Advent Daily Devotional: Day 11

Wed, Dec 9 – DAY 11

Peace may require healing, too. It could involve addressing internal hurts and histories. What do you need to reclaim your whole and holy self? To make your own wellbeing a priority, as you would another’s? 

Healing may also be a bodily experience. Perhaps you live with a condition, craving, disease, diagnosis, wound or other circumstance that has changed your connection to your own physical being? Peace may come with caring for your body’s needs. Peace also evolves by accepting changes that have occurred for your flesh-and-bones self, then learning how to live as fully as possible, adapting to the reality of changed abilities or health-related scenarios. Peace may require re-framing how you understand your wellbeing.

Or perhaps healing happens by addressing strained and broken relationships. Rebuilding sustainable and healthy relationships may occur with sufficient time and attention. Connections that you want to rekindle may involve resumed contact and rebuilt bridges. Cherished bonds deserve communication and presence. Also in your life, some relationships must be re-evaluated. Perhaps you know of people with whom you need to establish healthier boundaries, clarity of roles, or complete closure.

What parts of your life might become peaceful through healing, with tender and compassionate attention? — Rev Gail

Peace, peace, to the far and the near, says the Lord; and I will heal them. — Isaiah 57:19

You will find peace not by trying to escape your problems, but by confronting them courageously. —J. Donald Walters

We can never obtain peace in the outer world until we make peace with ourselves. — Dalai Lama

Happiness in relationships thrives when it involves people that already feel whole, secure and happy. These people do not depend on a relationship to give them anything. All of their relationships then reflect the wholeness of what they are. — Adam Oakley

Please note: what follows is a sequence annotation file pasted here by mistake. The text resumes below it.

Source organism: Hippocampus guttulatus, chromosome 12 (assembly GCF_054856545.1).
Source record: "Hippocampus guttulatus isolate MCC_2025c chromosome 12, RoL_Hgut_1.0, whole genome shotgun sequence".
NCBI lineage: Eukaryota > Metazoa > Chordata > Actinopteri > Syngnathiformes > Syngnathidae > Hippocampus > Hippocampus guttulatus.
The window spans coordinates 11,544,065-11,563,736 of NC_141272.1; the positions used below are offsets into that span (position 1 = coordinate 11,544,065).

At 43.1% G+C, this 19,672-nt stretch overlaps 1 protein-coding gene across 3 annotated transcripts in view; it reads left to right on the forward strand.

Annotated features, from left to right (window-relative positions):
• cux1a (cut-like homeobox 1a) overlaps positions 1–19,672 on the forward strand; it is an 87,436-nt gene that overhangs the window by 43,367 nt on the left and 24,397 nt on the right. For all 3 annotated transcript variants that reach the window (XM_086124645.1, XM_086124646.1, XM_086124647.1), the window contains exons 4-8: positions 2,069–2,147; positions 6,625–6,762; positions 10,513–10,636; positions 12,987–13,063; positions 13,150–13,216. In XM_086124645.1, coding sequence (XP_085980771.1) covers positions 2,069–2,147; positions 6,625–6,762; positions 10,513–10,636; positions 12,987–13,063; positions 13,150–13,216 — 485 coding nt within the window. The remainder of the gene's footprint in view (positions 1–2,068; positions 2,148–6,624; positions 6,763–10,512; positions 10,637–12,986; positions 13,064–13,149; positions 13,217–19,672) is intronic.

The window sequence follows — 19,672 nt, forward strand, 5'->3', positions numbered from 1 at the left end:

Local RACIAL JUSTICE RESPONSES and in-depth RESOURCES

Not everything that is faced can be changed, but nothing can be changed until it is faced. — James Baldwin, The Fire Next Time

Addressing events surrounding the deaths of George Floyd, Breonna Taylor, Ahmaud Arbery and resultant nationwide/global protests and demonstrations. Acknowledging the need for racial justice initiatives in our own hometowns as well as regionally and nationally.

Immediate Responses: RACIAL JUSTICE

  • Courageous Conversations: Racial Justice – 6-week dialogue series to be co-facilitated by Jackson Community Church and Jackson Public Library via Zoom on Wednesdays (June 17-July 22). Morning and afternoon sessions will be offered. RSVP to jcchurch@jacksoncommunitychurch.org if you’re interested in participating in the morning or afternoon sessions. We will share links as plans progress.
  • Additional programming is under consideration with the support of local advocates, the library, the church and other organizations. We will keep you posted.
  • Local organizers and educators:
    • NH Listens: Carsey School of Public Policy
    • World Fellowship Center also organizes and educates in the valley. More info.
    • Reading lists available through local librayr coop: In an effort to provide further materials, the coop libraries (Jackson, Cook, Madison and Conway) have shared lists for adults, teens and children within our joint KOHA catalog on books across our collections on race, racism and anti-racism.  There is also a list pertaining specifically to children’s books at the Jackson Library on these vital topics.  Numerous online resources are also available.   Dr. Nicole A. Cooke, the Augusta Baker Endowed Chair at the University of South Carolina, has created a list of Anti-Racism Resources for all ages and the National Museum of African American History & Culture has a page called Talking About Race.  While our statewide inter-library loan system remains on hold, if there are other books or informational resources you are looking for, we would like to hear from you so that we can best provide you with the materials you need. You can email us at staff@jacksonlibrary.org, send us a chat, or leave a voice message at 603-383-9731.

NH JUNETEENTH EVENTS: Facebook Page (all events collated at this site)

Become more informed about yourself:

Dive deep through other available resources. Some recommendations on different topics.

Starting-point to talk about race:


The NH Council of Churches has written letters and recommended next steps regarding racial justice responses to deaths of George Floyd, Breonna Taylor and Ahmaud Arbery,. See below.

The NH UCC offers this Theological Roundtable on Racial Justicehttps://www.youtube.com/watch?v=iczYc42Y1Rw&feature=youtu.be.